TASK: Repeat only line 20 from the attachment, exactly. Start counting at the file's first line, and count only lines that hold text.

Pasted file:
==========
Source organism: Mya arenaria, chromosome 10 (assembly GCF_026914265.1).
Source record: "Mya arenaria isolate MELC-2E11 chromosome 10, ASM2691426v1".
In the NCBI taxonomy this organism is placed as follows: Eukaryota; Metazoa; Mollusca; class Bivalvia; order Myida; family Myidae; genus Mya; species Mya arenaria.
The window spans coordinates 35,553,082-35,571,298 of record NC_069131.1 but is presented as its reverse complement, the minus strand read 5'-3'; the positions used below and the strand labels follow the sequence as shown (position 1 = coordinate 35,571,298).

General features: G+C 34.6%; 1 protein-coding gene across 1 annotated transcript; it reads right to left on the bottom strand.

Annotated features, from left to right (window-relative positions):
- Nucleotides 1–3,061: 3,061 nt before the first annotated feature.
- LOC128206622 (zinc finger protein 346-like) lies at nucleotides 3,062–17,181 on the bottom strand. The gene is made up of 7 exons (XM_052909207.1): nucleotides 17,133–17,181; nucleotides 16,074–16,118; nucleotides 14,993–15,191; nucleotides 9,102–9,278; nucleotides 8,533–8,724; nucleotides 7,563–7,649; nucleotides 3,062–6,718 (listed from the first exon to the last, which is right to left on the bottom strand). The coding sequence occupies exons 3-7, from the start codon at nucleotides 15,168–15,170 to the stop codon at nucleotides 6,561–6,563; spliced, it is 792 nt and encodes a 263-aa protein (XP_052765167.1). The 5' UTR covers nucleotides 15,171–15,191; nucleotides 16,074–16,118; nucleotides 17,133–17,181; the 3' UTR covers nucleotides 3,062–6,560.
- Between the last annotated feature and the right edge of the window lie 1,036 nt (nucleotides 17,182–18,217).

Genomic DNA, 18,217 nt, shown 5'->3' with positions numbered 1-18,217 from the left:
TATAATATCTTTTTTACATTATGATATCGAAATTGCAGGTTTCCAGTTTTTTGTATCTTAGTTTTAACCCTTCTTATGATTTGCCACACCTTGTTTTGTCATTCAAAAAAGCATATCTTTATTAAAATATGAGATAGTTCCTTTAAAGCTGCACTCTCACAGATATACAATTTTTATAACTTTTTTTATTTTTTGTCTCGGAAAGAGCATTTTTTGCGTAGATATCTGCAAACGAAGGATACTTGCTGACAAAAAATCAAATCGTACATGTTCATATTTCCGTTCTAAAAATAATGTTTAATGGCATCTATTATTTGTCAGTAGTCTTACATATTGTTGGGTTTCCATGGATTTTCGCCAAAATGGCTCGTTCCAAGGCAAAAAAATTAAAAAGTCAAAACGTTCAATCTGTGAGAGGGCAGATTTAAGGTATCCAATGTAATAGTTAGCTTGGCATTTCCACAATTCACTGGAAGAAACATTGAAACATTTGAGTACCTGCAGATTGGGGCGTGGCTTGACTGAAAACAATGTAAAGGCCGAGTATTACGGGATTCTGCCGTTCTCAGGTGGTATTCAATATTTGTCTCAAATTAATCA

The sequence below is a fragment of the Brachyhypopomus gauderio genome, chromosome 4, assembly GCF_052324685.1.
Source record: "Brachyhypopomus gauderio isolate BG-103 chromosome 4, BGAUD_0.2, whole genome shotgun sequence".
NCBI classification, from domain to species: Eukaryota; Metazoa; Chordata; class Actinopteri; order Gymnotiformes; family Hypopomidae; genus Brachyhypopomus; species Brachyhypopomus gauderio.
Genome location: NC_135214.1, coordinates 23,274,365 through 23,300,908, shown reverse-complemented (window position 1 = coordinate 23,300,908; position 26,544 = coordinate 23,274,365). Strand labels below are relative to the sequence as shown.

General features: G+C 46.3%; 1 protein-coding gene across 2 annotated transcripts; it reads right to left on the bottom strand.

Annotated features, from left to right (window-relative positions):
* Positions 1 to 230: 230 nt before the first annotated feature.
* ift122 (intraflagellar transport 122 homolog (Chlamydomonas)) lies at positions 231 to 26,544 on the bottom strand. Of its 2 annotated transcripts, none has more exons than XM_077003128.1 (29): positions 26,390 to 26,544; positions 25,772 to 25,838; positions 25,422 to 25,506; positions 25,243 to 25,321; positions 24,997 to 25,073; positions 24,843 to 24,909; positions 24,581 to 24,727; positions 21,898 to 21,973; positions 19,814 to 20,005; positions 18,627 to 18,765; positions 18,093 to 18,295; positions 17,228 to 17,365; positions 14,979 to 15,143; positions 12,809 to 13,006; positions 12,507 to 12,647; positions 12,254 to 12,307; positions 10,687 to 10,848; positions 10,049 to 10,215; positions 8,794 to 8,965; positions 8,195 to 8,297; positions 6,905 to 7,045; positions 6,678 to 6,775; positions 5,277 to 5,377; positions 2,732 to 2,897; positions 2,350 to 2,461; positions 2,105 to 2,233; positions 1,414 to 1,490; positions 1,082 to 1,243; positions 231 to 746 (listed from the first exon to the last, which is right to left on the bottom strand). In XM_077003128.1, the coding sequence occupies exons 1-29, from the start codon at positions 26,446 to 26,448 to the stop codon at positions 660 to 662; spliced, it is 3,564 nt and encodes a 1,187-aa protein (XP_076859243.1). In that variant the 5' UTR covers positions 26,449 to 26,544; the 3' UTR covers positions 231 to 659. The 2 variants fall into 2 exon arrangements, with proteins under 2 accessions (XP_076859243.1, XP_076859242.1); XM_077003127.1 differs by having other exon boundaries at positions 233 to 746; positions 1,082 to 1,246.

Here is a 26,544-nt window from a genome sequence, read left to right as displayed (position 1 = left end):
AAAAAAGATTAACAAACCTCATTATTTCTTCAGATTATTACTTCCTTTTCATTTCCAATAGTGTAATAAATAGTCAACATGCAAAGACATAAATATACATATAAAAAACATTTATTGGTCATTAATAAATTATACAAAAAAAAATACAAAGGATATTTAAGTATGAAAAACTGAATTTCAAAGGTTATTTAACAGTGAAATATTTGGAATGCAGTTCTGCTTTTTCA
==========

Here is a 26,544-nt window from a genome sequence, read left to right as displayed (position 1 = left end):